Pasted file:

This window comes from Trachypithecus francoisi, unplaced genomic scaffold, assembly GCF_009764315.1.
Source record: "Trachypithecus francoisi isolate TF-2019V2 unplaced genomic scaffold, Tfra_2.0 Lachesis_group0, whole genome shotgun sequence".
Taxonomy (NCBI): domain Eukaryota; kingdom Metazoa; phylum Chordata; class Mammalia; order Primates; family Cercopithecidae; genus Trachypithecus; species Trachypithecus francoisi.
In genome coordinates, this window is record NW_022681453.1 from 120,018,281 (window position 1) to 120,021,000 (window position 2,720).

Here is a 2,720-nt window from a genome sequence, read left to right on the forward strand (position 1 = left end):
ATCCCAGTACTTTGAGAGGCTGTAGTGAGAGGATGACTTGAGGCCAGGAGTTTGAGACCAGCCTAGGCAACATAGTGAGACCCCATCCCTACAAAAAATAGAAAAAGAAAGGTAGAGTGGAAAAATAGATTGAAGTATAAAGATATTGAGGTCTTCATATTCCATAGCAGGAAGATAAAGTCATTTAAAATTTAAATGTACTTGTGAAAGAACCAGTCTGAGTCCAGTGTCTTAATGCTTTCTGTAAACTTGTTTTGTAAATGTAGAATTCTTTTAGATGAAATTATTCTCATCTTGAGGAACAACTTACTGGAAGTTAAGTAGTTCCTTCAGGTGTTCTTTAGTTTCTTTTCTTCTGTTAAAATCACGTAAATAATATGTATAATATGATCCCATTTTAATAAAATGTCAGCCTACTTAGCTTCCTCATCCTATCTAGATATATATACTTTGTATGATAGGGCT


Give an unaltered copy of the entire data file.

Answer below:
This window comes from Trachypithecus francoisi, unplaced genomic scaffold, assembly GCF_009764315.1.
Source record: "Trachypithecus francoisi isolate TF-2019V2 unplaced genomic scaffold, Tfra_2.0 Lachesis_group0, whole genome shotgun sequence".
Taxonomy (NCBI): domain Eukaryota; kingdom Metazoa; phylum Chordata; class Mammalia; order Primates; family Cercopithecidae; genus Trachypithecus; species Trachypithecus francoisi.
In genome coordinates, this window is record NW_022681453.1 from 120,018,281 (window position 1) to 120,021,000 (window position 2,720).

Here is a 2,720-nt window from a genome sequence, read left to right on the forward strand (position 1 = left end):
ATCCCAGTACTTTGAGAGGCTGTAGTGAGAGGATGACTTGAGGCCAGGAGTTTGAGACCAGCCTAGGCAACATAGTGAGACCCCATCCCTACAAAAAATAGAAAAAGAAAGGTAGAGTGGAAAAATAGATTGAAGTATAAAGATATTGAGGTCTTCATATTCCATAGCAGGAAGATAAAGTCATTTAAAATTTAAATGTACTTGTGAAAGAACCAGTCTGAGTCCAGTGTCTTAATGCTTTCTGTAAACTTGTTTTGTAAATGTAGAATTCTTTTAGATGAAATTATTCTCATCTTGAGGAACAACTTACTGGAAGTTAAGTAGTTCCTTCAGGTGTTCTTTAGTTTCTTTTCTTCTGTTAAAATCACGTAAATAATATGTATAATATGATCCCATTTTAATAAAATGTCAGCCTACTTAGCTTCCTCATCCTATCTAGATATATATACTTTGTATGATAGGGCT